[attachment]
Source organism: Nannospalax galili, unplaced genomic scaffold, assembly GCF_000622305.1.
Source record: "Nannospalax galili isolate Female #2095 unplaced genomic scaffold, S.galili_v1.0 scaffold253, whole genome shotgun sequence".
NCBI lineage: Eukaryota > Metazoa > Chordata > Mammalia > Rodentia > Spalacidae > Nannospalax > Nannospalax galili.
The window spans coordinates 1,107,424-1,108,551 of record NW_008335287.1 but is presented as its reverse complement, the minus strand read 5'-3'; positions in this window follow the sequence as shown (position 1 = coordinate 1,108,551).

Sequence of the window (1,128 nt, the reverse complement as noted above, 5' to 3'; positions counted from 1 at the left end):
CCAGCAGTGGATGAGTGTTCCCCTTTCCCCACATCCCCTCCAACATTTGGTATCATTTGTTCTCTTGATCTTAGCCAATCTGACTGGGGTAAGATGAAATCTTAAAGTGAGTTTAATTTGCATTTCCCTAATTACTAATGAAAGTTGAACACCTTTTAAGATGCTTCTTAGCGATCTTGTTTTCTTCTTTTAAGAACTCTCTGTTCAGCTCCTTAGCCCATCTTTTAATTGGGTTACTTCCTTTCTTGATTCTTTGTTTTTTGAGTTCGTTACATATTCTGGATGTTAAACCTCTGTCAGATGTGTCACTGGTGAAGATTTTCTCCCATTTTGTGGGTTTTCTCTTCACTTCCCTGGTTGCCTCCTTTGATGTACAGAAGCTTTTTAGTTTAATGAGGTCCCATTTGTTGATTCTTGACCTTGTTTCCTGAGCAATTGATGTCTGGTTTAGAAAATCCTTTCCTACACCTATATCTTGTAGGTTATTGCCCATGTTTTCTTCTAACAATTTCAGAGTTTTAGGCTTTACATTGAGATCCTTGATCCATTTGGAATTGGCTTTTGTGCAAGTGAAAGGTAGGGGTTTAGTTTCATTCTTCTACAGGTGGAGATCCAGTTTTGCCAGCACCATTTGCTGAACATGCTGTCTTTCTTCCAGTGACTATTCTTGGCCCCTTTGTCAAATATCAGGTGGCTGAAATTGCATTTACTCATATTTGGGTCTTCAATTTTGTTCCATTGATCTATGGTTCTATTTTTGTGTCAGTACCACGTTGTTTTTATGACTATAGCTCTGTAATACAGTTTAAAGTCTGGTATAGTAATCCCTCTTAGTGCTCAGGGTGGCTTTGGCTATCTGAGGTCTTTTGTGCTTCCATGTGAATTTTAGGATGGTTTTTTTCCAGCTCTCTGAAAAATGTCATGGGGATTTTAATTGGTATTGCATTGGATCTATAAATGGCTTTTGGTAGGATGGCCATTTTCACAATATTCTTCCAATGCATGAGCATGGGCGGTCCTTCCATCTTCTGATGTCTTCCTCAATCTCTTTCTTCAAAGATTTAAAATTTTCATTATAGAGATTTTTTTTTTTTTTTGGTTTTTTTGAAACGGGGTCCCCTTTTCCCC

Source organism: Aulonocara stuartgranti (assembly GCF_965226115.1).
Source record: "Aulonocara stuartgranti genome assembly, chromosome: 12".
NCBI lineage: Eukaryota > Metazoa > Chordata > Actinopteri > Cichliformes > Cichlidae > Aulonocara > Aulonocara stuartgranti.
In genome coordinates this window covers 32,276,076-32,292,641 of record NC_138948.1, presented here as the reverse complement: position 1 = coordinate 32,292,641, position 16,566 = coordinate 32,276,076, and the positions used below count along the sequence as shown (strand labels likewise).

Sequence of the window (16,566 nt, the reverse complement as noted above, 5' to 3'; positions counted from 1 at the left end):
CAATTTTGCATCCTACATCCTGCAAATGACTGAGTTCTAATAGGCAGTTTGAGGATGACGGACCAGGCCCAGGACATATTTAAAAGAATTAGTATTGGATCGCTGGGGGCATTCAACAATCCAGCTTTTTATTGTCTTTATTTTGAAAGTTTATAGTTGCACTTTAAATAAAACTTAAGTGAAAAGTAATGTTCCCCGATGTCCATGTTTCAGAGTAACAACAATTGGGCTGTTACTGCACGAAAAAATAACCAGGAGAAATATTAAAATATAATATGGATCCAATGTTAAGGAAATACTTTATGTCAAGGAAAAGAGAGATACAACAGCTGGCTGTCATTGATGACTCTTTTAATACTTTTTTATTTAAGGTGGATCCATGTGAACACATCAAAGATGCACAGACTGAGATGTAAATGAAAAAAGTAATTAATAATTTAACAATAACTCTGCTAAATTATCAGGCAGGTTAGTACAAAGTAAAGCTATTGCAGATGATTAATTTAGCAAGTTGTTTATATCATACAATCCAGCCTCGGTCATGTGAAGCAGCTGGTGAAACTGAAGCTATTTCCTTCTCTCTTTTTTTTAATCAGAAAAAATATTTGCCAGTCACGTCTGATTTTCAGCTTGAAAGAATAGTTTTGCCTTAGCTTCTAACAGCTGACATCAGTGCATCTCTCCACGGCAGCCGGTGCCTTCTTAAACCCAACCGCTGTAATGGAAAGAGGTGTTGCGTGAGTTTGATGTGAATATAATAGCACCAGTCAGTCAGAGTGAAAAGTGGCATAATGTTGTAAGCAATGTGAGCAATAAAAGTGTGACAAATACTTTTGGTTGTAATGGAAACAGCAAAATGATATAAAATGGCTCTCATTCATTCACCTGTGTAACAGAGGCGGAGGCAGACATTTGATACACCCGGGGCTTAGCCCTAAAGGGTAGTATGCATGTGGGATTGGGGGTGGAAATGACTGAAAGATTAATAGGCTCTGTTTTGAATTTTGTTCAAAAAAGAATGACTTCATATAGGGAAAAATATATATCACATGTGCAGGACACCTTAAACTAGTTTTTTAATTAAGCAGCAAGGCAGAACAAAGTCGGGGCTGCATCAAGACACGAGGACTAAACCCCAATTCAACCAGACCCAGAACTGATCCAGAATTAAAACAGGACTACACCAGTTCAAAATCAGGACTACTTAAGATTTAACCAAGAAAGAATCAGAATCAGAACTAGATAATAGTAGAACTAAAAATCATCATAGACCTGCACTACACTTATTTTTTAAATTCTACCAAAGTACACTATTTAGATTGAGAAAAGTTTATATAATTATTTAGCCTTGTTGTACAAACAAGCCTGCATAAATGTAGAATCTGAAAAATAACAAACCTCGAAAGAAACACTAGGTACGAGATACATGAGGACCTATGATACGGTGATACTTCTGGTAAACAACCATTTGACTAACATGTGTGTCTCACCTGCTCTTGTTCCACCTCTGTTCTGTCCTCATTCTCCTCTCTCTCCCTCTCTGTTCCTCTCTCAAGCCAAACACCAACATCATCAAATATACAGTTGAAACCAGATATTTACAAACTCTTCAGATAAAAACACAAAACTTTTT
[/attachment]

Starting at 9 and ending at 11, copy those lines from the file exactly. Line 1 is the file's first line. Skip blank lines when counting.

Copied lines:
NCBI lineage: Eukaryota > Metazoa > Chordata > Actinopteri > Cichliformes > Cichlidae > Aulonocara > Aulonocara stuartgranti.
In genome coordinates this window covers 32,276,076-32,292,641 of record NC_138948.1, presented here as the reverse complement: position 1 = coordinate 32,292,641, position 16,566 = coordinate 32,276,076, and the positions used below count along the sequence as shown (strand labels likewise).

Sequence of the window (16,566 nt, the reverse complement as noted above, 5' to 3'; positions counted from 1 at the left end):